Sound Lab Glowing Man Review
Once again Michael Gira and this latest incarnation of Swans have spawned a work of terrifying beauty with The Glowing Man. “Surrender” Gira bellows on the opening track, ‘Cloud of Forgetting’. Which is good advice when it comes to this stirring and intense album. After the ‘Cloud of Forgetting’ draws to a moody close with Gira growling, “children run” we’re soon caught up in the ‘Cloud of Unknowing’. Beginning with some unsettling atmospherics, ‘Unknowing’ is a restless, sometimes harrowing journey which at times, breaks into a thunderous gallop and at other times, pulls back hard on the rains of this runaway Nightmare of a song. There’s a lot going on here and its never boring but clocking in at over 25 minutes, the listener is left slack jawed with hair standing on end. And its only the second track.
‘The World Looks Red/The World Looks Black’ is a much more concise offering. A beguiling track that sprints forth from the gate, never letting up, ending up in a trance like, tribal groove with Gira chanting “Follow the sleeping man.” All going to show, no one and I mean no one makes music quite like Michael Gira. ‘People Like Us’ follows and is exemplary Swans. “We’re drifting goodbye on a rust colored cloud over opium friends”, Gira croons in his dead pan manner. Where a lot of tracks on this album are slow burners, this one cuts to the quick. In his notes, Gira referred to it as a "goodbye song".
After being led blindly through 12 minutes of uncharted sonic terrain, fraught with eerie atmospherics and propulsive bursts of noise , ‘Frankie M’ kicks in. And its a kick in the gut. “Frankie M, Frankie M, rise again, rise again, Frankie M, Frankie M, heroin, heroin” Gira chants mournfully. Clearly this is a tribute to a long lost friend. “Butterfly, break the glass, stab his eye” he implores, then begs the question: “Frankie why?” It’s an intense song that manages to be both hair raising and moving. No easy feat.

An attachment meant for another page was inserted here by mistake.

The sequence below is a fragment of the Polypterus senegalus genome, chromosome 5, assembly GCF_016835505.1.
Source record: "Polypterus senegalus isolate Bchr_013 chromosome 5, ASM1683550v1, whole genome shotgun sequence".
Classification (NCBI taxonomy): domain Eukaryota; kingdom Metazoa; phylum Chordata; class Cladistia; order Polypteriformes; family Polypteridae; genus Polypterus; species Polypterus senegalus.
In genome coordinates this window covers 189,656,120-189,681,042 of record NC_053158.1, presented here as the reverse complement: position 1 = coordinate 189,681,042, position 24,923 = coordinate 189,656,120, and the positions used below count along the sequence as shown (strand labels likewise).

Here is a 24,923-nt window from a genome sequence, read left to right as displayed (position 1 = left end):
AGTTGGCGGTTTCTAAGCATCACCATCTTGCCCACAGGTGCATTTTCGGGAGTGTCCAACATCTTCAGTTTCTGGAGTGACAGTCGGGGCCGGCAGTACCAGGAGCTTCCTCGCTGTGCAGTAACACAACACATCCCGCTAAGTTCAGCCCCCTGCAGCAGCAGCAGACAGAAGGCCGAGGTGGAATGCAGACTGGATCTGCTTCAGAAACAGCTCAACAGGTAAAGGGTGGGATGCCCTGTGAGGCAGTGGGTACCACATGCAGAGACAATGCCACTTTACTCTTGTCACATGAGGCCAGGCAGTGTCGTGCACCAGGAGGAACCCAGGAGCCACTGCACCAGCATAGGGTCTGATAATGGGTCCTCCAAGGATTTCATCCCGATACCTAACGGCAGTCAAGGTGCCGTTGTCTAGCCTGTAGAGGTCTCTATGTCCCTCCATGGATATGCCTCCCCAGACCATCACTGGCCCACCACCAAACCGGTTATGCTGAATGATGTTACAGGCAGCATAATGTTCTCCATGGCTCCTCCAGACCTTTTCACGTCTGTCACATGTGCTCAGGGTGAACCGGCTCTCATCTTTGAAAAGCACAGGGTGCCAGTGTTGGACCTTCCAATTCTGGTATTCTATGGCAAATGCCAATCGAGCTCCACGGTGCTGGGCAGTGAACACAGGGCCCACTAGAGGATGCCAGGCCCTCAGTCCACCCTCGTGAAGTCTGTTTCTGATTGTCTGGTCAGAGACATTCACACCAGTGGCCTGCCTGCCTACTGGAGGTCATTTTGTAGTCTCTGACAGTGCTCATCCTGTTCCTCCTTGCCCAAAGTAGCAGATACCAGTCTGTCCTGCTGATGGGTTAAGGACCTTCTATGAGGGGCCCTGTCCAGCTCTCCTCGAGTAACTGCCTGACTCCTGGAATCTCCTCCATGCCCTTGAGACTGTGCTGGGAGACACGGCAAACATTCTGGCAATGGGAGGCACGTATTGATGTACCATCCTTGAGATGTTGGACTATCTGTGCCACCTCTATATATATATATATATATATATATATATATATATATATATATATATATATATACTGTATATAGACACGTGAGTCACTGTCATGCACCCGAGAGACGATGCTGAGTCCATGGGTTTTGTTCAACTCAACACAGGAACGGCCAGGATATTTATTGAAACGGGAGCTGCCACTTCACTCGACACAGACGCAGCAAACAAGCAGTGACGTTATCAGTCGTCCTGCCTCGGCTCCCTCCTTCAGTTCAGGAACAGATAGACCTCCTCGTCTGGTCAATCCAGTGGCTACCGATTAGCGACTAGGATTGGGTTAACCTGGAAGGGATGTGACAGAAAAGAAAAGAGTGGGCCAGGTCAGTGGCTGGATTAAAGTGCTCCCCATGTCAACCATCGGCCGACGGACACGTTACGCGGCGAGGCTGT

On ‘When Will I Return?’ the acoustic guitar is brought out as the comely voice of a woman sings, “When will this pig man stop?”. Then were greeted with devastating lines like “I’ll still kill him in my sleep,” and “I’ll scream until he’s gone”. When the full band kicks in she sings triumphantly, “I’m alive”. Powerful stuff. In his notes on the album Gira writes, “I wrote the song ‘When Will I Return? specifically for Jennifer Gira to sing. It’s a tribute to her strength, courage, and resilience in the face of a deeply scarring experience she once endured, and that she continues to overcome daily.”
The title track is another long slow burning track that lurches and explodes and meanders for nearly eighteen minutes before grabbing you by the throat. The piece ends, crashing down to earth in an orgy of cacophony. Clearly born out of improvisation, it features a section from To Be Kind's , "Bring The Sun'. As with a lot of Gira's longer pieces, there is something symphonic about it in an avant garde, Glenn Branca sense.
The album concludes with the aptly titled ‘Finally Peace’. It’s a rousing and haunting anthem. “Your glory is mine” Michael and Jennifer Gira sing in waves of ghostly overlapped vocals. While its an oddly uplifting closer, there’s no denying there’s also something unsettling about it at the same time. The kind of contradiction and complexity Gira and Swans excel at.
Long, slow burning and atmospheric. Propulsive fits and bursts. Relentless intensity. Gira’s deep growling vocals. Like many a Swans album, The Glowing Man conjures an eerie, twilight world full of both the gossamer and the ferociously bestial. A welcome addition to the Swans/Gira cannon.